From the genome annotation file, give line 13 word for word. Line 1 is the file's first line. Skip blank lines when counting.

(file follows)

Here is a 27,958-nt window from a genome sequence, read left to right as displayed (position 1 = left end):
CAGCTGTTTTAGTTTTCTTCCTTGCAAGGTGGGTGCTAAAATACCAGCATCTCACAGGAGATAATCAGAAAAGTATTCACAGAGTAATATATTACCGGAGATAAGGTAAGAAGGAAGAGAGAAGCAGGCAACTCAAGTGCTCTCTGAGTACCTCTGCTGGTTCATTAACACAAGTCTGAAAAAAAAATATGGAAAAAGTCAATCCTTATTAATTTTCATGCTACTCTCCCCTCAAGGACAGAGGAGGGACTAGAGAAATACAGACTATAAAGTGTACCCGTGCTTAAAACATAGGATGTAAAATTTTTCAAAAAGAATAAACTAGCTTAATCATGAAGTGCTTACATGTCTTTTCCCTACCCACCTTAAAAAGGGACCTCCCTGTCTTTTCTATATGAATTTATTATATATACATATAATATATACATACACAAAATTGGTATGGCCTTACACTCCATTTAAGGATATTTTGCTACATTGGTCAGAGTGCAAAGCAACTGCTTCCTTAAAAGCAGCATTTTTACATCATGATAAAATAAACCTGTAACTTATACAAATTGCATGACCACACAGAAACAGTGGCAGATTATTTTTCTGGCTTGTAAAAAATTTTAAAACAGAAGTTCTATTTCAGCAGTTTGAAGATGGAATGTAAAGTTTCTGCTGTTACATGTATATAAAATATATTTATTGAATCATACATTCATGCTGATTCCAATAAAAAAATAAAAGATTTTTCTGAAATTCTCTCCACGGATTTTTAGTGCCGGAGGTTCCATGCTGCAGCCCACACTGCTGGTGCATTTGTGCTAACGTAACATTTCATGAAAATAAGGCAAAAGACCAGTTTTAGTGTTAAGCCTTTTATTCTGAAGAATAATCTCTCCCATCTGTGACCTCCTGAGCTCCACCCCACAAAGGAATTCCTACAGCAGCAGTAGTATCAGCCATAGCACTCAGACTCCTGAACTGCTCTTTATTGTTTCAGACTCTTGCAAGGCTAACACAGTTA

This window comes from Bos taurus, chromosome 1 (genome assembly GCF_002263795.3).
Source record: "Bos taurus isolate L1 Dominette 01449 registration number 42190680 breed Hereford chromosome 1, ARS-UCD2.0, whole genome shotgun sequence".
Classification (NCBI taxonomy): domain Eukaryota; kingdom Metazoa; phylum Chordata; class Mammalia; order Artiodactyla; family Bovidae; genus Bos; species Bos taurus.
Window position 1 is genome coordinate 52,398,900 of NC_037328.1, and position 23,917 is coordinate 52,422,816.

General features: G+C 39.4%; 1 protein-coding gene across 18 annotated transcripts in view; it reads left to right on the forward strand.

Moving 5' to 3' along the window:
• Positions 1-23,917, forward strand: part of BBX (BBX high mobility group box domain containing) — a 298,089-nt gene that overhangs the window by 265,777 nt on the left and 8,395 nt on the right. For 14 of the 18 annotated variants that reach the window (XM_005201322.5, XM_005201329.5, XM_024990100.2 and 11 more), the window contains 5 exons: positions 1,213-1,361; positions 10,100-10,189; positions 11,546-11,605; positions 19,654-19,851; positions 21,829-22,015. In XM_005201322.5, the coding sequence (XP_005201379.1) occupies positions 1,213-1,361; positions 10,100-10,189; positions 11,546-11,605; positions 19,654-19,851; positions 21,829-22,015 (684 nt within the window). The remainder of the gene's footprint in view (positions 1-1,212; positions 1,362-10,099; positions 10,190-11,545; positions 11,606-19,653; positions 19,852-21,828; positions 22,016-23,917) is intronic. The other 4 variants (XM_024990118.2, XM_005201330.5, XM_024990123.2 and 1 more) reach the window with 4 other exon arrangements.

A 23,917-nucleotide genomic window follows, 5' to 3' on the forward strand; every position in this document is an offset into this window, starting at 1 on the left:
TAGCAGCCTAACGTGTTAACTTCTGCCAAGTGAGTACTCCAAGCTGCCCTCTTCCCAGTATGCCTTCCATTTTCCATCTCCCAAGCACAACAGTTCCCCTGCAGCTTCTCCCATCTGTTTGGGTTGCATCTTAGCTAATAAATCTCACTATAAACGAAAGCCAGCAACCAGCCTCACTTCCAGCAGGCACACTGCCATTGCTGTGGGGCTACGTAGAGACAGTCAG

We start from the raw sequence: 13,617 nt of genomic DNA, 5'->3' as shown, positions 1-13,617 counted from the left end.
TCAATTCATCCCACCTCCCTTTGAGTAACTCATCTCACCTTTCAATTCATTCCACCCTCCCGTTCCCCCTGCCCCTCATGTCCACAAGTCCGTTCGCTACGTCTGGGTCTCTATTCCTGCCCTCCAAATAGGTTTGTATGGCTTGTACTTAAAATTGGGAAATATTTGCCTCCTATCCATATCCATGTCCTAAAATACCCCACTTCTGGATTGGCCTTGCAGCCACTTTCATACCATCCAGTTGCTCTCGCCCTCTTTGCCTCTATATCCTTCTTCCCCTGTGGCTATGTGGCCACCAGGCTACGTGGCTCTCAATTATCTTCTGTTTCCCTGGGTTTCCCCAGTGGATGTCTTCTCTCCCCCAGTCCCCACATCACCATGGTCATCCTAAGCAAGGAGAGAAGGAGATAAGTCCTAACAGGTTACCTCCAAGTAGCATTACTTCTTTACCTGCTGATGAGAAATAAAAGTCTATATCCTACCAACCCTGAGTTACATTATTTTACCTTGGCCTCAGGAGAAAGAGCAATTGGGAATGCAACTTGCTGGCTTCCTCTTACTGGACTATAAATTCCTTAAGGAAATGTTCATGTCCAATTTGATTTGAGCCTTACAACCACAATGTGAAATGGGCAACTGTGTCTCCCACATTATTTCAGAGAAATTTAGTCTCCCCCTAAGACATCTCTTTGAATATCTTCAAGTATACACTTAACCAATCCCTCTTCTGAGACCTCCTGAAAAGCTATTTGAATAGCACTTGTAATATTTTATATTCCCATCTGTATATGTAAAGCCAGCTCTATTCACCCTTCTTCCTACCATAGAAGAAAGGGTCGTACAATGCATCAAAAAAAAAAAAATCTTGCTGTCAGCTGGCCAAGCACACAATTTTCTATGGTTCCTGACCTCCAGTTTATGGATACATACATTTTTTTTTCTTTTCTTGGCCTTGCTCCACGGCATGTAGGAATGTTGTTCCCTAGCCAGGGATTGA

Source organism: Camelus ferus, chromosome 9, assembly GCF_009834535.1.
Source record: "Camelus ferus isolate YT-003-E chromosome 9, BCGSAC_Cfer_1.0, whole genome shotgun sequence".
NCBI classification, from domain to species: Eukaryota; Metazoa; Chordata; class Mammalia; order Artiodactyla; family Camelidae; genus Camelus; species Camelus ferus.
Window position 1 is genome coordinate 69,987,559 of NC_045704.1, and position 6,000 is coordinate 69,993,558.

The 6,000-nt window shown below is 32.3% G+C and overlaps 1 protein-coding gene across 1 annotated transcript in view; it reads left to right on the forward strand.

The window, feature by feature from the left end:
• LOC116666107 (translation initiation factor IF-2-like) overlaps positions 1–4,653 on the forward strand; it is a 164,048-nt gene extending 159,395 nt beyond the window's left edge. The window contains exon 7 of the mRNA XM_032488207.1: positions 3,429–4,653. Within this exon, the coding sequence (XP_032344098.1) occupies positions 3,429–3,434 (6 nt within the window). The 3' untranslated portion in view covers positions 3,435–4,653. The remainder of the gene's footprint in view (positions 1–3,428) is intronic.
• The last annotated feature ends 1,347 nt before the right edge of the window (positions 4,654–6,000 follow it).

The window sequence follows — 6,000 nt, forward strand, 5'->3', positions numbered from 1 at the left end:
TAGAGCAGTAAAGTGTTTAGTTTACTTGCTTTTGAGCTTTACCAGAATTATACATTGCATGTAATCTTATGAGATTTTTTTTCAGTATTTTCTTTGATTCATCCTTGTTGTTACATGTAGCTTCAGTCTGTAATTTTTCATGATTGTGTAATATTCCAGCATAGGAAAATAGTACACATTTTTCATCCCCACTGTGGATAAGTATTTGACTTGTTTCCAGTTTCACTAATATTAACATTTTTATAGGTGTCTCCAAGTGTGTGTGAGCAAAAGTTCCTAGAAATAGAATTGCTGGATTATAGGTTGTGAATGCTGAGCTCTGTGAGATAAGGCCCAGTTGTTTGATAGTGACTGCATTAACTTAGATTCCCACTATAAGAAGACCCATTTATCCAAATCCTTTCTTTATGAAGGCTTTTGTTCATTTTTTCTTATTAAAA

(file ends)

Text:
TCAATTCATCCCACCTCCCTTTGAGTAACTCATCTCACCTTTCAATTCATTCCACCCTCCCGTTCCCCCTGCCCCTCATGTCCACAAGTCCGTTCGCTACGTCTGGGTCTCTATTCCTGCCCTCCAAATAGGTTTGTATGGCTTGTACTTAAAATTGGGAAATATTTGCCTCCTATCCATATCCATGTCCTAAAATACCCCACTTCTGGATTGGCCTTGCAGCCACTTTCATACCATCCAGTTGCTCTCGCCCTCTTTGCCTCTATATCCTTCTTCCCCTGTGGCTATGTGGCCACCAGGCTACGTGGCTCTCAATTATCTTCTGTTTCCCTGGGTTTCCCCAGTGGATGTCTTCTCTCCCCCAGTCCCCACATCACCATGGTCATCCTAAGCAAGGAGAGAAGGAGATAAGTCCTAACAGGTTACCTCCAAGTAGCATTACTTCTTTACCTGCTGATGAGAAATAAAAGTCTATATCCTACCAACCCTGAGTTACATTATTTTACCTTGGCCTCAGGAGAAAGAGCAATTGGGAATGCAACTTGCTGGCTTCCTCTTACTGGACTATAAATTCCTTAAGGAAATGTTCATGTCCAATTTGATTTGAGCCTTACAACCACAATGTGAAATGGGCAACTGTGTCTCCCACATTATTTCAGAGAAATTTAGTCTCCCCCTAAGACATCTCTTTGAATATCTTCAAGTATACACTTAACCAATCCCTCTTCTGAGACCTCCTGAAAAGCTATTTGAATAGCACTTGTAATATTTTATATTCCCATCTGTATATGTAAAGCCAGCTCTATTCACCCTTCTTCCTACCATAGAAGAAAGGGTCGTACAATGCATCAAAAAAAAAAAAATCTTGCTGTCAGCTGGCCAAGCACACAATTTTCTATGGTTCCTGACCTCCAGTTTATGGATACATACATTTTTTTTTCTTTTCTTGGCCTTGCTCCACGGCATGTAGGAATGTTGTTCCCTAGCCAGGGATTGA